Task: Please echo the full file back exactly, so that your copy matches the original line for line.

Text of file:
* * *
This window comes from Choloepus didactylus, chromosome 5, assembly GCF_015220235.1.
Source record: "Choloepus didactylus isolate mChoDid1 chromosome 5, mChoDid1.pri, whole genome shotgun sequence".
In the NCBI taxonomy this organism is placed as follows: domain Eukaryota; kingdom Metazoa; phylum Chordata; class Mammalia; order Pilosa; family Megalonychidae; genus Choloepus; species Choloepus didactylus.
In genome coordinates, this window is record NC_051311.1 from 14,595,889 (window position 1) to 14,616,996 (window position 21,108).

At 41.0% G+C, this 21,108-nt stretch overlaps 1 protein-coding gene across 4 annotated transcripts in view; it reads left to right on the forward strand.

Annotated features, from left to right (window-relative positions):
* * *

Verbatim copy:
This window comes from Choloepus didactylus, chromosome 5, assembly GCF_015220235.1.
Source record: "Choloepus didactylus isolate mChoDid1 chromosome 5, mChoDid1.pri, whole genome shotgun sequence".
In the NCBI taxonomy this organism is placed as follows: domain Eukaryota; kingdom Metazoa; phylum Chordata; class Mammalia; order Pilosa; family Megalonychidae; genus Choloepus; species Choloepus didactylus.
In genome coordinates, this window is record NC_051311.1 from 14,595,889 (window position 1) to 14,616,996 (window position 21,108).

At 41.0% G+C, this 21,108-nt stretch overlaps 1 protein-coding gene across 4 annotated transcripts in view; it reads left to right on the forward strand.

Annotated features, from left to right (window-relative positions):